Ojos del Salado is a massive stratovolcano in the Andes on the Argentina-Chile border and the highest volcano in the world at 6,891 metres (22,608 ft). This mountain has been the scenario of several records for attaining the highest altitude aboard a land vehicle. It’s probably the highest accessible point by car in the Earth.
Due its climb in elevation over thousands of feet, the strong winds and passing through remote areas, it is important when driving in these conditions to be prepared. Due to its location near the Atacama desert, the mountain has very dry conditions with snow only remaining on the peak during winter. It is located about 600 kilometres (370 mi) north of Aconcagua, the highest mountain in the Western Hemisphere at 6,962 m (22,841 ft). Despite the generally dry conditions, there is a permanent crater lake about 100 metres (300 ft) in diameter at an elevation of 6,390 m (20,960 ft) on the eastern side of Ojos del Salado. This is most likely the highest lake of any kind in the world.
This mountain is the second highest mountain in the Western Hemisphere and Southern Hemisphere and the highest in Chile. It has been the scenario of several records for attaining the highest altitude aboard a land vehicle. The first record was set by a German expedition with several vehicles, setting a mark of 6,646 m (21,804 ft) by March 2007. One month later, on 21 April 2007, Gonzalo Bravo G. and Eduardo Canales Moya (from Chile) beat such record, setting a new one with 6,688 m (21,942 ft) above the sea level. To reach this elevation, the car included wheel, tire, and suspension changes and also packed a supercharged G16A 4-cylinder underhood. They got the record in the third attempt, after encountering weather difficulties the first time and an engine fire the second time. The rig that they drove was a 1986 Suzuki Samurai. It was heavily modified by Gonzalo, adding stronger axles, lower gear ratios, air lockers, bigger tires and Supercharger.
The same mountain was also the place where a motorcycling world altitude record was set. Walter Colebatch, Lukas Matzinger and Barton Churchill set the world altitude record for motorcycles whilst utilizing lighting systems from HiD50.com. On the 18 March 2012, at 2:30 pm the Husaberg Adventure Team (Walter J Colebatch – UK, Barton Churchill – USA, Lukas Matzinger – Austria) set a new world record for altitude reached by motorcycle of 6,361 m / 20,869 ft, with a Husaberg FE 570 motorcycle on the snow covered volcano. This motorcycling record improves the previous best of 6,245 m / 20,489 set in 2008 by an Indian team in the Himalayas by 116 meters / 380 ft. Most recently, Chilean Gianfranco Bianchi reached an altitude of 6.472 m (21,233 ft) with a Suzuki RMZ 450 and set the latest record for motorbikes on 19 April, 2015. The first high altitude record for trucks was set by a team around Matthias Jeschke. They drove at 6.675 meters (21,899 ft) with a Mercedes Benz Zetros Truck and established a high altitude record not only for trucks but also for diesel-powered motors.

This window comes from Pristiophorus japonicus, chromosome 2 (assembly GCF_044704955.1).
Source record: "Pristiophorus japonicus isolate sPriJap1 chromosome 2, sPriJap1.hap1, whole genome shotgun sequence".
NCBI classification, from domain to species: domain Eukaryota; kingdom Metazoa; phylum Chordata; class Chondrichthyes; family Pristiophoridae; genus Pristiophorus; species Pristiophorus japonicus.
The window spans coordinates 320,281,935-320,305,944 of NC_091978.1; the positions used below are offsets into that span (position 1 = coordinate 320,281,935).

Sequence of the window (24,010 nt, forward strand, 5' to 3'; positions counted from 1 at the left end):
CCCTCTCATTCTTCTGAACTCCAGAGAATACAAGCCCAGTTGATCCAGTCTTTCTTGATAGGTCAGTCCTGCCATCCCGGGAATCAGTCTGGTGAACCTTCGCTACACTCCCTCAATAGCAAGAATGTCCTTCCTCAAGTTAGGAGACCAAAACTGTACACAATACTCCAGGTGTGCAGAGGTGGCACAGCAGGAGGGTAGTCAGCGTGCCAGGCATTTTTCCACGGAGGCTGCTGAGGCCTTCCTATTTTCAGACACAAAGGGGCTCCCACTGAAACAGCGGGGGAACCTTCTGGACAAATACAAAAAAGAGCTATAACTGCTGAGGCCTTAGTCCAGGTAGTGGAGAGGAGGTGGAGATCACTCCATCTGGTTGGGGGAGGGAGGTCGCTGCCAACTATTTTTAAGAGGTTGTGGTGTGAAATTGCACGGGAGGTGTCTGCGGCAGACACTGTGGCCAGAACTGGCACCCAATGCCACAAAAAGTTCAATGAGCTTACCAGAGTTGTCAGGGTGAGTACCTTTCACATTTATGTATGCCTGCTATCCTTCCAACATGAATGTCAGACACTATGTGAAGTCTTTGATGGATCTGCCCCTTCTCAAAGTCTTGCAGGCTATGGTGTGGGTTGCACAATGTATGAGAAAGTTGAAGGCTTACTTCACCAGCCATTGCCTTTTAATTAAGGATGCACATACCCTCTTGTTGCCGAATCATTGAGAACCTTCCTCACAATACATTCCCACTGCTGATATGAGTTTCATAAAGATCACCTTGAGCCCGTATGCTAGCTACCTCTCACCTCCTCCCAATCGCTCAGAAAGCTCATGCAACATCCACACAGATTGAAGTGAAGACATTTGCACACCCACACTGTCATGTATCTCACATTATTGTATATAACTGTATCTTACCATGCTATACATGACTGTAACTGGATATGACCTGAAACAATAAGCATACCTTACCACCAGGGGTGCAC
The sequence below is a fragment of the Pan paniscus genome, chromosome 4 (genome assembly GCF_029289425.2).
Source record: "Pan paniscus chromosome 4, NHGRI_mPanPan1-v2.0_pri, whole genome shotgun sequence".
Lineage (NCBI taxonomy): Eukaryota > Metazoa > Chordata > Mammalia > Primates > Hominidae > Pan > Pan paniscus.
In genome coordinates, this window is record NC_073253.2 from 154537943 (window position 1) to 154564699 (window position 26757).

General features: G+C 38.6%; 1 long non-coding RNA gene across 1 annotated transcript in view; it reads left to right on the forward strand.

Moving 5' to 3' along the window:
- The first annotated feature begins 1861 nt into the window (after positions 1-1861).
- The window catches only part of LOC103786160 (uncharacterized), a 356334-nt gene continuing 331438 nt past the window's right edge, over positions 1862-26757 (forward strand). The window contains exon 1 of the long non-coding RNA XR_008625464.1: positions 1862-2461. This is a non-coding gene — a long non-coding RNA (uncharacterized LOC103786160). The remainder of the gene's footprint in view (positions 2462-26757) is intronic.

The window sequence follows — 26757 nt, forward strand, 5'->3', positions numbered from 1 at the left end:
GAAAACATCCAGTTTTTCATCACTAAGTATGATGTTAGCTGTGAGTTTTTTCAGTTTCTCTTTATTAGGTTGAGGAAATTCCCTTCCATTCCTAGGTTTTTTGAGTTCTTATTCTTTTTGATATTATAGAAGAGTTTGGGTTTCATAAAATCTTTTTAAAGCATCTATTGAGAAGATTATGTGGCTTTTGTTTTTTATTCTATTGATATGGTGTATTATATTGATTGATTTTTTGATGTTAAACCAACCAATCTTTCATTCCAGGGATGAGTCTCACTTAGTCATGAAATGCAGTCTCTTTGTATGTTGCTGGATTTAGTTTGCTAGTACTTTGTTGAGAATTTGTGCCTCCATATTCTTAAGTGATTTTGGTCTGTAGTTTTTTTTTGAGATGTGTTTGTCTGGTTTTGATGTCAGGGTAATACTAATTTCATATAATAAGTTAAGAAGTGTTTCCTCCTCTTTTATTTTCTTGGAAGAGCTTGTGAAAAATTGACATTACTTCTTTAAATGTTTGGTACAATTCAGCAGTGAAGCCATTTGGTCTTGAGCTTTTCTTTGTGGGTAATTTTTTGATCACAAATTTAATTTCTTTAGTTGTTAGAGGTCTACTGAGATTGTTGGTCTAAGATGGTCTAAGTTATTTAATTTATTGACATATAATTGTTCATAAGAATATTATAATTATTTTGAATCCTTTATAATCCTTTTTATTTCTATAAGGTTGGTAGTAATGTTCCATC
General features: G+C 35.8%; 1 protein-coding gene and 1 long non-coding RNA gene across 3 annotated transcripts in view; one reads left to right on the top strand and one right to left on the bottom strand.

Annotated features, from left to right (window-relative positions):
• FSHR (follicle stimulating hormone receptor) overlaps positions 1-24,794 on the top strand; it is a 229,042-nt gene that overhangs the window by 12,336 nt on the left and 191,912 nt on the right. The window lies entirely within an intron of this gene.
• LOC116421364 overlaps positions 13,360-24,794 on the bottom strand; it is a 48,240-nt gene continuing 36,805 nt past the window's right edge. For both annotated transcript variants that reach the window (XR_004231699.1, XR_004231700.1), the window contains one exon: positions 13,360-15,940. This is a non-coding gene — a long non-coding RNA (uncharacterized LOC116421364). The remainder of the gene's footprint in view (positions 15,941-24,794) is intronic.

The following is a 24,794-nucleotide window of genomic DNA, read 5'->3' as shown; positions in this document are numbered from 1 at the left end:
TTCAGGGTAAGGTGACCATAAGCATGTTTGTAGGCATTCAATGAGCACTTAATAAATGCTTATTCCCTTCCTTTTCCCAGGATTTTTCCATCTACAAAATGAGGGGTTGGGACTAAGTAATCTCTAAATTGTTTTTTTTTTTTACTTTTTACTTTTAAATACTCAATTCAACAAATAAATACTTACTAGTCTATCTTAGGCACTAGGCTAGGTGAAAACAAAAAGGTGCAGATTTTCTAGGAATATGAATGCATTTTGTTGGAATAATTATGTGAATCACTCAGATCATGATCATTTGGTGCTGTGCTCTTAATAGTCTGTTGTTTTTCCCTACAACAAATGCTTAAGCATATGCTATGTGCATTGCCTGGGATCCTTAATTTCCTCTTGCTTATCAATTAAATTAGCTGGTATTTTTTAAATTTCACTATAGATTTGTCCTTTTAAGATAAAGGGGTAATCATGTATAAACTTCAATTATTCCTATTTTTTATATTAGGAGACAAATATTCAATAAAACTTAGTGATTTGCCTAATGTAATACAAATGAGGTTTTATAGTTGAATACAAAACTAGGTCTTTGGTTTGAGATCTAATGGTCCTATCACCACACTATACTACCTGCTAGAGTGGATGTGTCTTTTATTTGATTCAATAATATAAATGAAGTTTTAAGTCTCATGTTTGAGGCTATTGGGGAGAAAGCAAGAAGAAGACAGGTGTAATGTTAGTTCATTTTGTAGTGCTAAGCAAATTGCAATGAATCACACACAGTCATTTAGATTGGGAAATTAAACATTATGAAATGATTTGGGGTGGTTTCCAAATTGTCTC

The climb includes terrible conditions. Besides the amazing height and lack of oxygen, the most difficult thing is the variety of terrain that they had to drive trough. The terrain on the Volcano included steep climbs, huge rocks, snow, glaciers and deep sand. Although these are challenging in their own right, they are usually not found all in the same trip. By bike, Guido Kunze rode 6,233m up the Ojos del Salado volcano to set the new world record. The 48-year-old ascended 6,233m up beating Andre Hauschke’s 2010 record by 150m. In total Kunze pedalled 342.77km in just over 37 hours from Bahia Inglesa on the Pacific coast to the to the northwest ridge of the volcano, ascending 6,899m in total.
The climb is simply terrible, with a notorius lack of oxygen that tests the organisms and a high degree of steepness. It’s a real challenging road and a true test of your vehicle and your stamina. During the climb the vehicles endure hurricane-strength winds, temperatures that reach minus 30 degrees Centigrade or minus 22 degrees Fahrenheit not to mention the limited air that goes with such altitudes and the difficulty of maneuvering over glaciers, fissured rock cliffs and volcanic sand.